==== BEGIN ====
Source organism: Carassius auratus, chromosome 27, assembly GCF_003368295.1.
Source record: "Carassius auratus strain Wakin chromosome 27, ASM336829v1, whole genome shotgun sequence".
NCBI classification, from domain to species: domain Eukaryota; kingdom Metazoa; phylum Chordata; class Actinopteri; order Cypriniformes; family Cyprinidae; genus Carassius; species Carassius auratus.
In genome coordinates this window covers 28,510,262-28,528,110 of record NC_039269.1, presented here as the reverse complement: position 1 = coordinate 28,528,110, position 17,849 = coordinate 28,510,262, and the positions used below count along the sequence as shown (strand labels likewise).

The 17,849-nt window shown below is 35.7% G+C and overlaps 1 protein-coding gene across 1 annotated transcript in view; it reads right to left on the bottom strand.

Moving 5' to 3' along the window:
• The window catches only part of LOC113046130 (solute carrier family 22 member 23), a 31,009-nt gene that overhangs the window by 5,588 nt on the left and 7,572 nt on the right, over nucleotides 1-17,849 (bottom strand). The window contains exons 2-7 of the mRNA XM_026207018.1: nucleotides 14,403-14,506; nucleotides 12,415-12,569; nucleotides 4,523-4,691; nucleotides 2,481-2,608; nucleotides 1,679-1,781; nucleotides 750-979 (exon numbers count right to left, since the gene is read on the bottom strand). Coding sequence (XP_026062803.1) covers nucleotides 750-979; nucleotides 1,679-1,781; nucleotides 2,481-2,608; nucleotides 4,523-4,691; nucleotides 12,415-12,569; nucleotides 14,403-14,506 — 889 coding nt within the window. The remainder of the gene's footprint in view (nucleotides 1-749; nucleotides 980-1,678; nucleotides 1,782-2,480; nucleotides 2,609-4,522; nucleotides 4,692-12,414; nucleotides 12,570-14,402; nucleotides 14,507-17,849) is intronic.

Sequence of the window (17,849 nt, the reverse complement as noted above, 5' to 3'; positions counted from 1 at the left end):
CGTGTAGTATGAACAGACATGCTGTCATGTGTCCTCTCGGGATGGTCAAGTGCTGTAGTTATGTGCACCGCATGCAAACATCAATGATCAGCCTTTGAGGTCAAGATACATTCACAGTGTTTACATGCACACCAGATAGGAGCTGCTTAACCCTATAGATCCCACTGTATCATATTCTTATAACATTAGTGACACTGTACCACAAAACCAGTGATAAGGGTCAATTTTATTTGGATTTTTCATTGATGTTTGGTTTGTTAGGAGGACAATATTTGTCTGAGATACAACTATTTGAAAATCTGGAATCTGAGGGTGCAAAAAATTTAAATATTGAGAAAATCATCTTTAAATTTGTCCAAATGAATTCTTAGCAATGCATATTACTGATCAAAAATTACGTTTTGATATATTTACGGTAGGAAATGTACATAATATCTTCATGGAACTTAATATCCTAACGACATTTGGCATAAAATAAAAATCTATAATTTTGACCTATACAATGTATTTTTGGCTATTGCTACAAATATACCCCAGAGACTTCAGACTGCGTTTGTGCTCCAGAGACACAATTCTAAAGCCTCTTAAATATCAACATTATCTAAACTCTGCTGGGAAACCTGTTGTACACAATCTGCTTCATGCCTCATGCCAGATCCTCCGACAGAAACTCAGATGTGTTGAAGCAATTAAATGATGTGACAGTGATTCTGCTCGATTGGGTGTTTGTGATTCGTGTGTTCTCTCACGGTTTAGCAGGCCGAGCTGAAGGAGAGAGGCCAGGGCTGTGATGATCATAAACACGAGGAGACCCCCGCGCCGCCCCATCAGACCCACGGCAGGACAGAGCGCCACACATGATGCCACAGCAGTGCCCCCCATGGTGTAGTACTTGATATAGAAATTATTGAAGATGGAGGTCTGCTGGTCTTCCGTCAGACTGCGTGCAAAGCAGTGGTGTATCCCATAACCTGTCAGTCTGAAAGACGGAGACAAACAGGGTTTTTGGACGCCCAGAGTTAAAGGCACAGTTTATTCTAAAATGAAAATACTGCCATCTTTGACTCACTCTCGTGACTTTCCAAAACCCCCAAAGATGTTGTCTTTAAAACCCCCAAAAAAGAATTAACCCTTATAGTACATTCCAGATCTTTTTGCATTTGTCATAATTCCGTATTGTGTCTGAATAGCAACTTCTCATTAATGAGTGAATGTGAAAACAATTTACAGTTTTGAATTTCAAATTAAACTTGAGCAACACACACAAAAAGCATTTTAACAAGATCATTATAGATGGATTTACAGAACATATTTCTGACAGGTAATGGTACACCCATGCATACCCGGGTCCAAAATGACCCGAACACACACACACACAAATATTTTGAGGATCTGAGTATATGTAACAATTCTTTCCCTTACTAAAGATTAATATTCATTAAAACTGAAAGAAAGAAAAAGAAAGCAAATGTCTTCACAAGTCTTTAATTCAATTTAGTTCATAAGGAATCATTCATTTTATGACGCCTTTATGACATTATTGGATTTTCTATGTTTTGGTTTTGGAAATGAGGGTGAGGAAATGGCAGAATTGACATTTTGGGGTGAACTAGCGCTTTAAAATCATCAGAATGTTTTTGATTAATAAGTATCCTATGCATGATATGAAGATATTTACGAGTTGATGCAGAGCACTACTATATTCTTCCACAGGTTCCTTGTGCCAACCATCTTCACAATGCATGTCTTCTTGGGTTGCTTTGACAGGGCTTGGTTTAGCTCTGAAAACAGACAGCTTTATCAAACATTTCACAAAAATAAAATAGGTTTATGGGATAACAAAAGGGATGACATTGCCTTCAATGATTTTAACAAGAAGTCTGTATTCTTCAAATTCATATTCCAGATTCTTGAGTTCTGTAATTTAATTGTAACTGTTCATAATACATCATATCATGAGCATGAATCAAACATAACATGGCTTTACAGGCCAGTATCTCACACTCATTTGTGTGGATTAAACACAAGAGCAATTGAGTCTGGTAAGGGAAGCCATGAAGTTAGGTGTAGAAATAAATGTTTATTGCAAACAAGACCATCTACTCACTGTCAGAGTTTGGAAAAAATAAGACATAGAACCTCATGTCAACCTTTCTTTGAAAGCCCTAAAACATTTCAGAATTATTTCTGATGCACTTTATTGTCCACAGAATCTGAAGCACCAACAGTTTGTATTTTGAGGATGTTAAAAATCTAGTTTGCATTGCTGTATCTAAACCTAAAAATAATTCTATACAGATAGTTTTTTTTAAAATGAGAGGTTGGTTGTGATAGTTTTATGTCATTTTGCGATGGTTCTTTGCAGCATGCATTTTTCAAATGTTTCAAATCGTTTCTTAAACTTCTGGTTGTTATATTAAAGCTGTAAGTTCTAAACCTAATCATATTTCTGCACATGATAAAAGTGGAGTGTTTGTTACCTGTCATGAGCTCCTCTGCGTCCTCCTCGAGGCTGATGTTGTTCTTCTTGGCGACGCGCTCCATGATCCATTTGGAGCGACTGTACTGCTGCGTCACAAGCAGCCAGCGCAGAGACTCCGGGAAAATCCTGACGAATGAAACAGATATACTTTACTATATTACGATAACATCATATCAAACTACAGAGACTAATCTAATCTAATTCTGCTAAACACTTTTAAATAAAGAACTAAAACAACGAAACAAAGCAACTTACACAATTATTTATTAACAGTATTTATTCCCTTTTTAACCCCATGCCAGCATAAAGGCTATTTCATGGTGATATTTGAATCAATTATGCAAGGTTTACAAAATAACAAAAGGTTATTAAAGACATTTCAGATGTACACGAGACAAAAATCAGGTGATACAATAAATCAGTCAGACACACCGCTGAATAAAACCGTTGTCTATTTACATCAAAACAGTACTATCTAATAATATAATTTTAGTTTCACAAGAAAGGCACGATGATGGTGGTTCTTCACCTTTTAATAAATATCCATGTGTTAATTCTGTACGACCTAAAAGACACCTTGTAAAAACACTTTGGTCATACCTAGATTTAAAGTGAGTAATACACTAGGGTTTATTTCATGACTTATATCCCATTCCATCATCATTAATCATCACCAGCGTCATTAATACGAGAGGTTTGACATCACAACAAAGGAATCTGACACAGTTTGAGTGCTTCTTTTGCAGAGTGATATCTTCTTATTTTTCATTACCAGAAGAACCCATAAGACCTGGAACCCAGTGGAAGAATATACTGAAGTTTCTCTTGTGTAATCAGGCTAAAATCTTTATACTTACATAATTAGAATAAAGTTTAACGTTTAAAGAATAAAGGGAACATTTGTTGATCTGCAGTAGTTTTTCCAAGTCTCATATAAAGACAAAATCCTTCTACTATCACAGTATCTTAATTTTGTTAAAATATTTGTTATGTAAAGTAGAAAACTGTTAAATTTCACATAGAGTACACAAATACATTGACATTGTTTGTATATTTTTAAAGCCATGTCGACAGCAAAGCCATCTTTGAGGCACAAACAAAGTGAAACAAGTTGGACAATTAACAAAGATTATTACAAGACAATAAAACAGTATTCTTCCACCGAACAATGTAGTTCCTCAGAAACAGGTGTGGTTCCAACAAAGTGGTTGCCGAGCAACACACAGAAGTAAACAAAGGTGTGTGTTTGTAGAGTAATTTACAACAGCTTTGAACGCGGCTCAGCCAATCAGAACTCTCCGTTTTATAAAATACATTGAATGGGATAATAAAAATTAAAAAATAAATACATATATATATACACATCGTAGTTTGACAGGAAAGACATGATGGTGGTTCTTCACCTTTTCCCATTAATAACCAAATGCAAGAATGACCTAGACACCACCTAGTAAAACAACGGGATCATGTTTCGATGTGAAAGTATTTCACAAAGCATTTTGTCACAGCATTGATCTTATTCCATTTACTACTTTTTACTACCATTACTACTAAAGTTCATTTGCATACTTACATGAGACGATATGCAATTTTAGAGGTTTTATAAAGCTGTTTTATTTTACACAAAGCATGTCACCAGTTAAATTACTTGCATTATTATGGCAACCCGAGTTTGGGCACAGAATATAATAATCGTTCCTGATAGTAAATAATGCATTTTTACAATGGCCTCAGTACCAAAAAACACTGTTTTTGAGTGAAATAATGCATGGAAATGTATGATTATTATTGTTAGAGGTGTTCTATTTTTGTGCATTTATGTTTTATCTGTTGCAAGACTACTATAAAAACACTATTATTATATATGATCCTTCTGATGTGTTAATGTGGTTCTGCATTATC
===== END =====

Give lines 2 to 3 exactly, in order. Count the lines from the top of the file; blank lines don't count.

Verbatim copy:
Source record: "Carassius auratus strain Wakin chromosome 27, ASM336829v1, whole genome shotgun sequence".
NCBI classification, from domain to species: domain Eukaryota; kingdom Metazoa; phylum Chordata; class Actinopteri; order Cypriniformes; family Cyprinidae; genus Carassius; species Carassius auratus.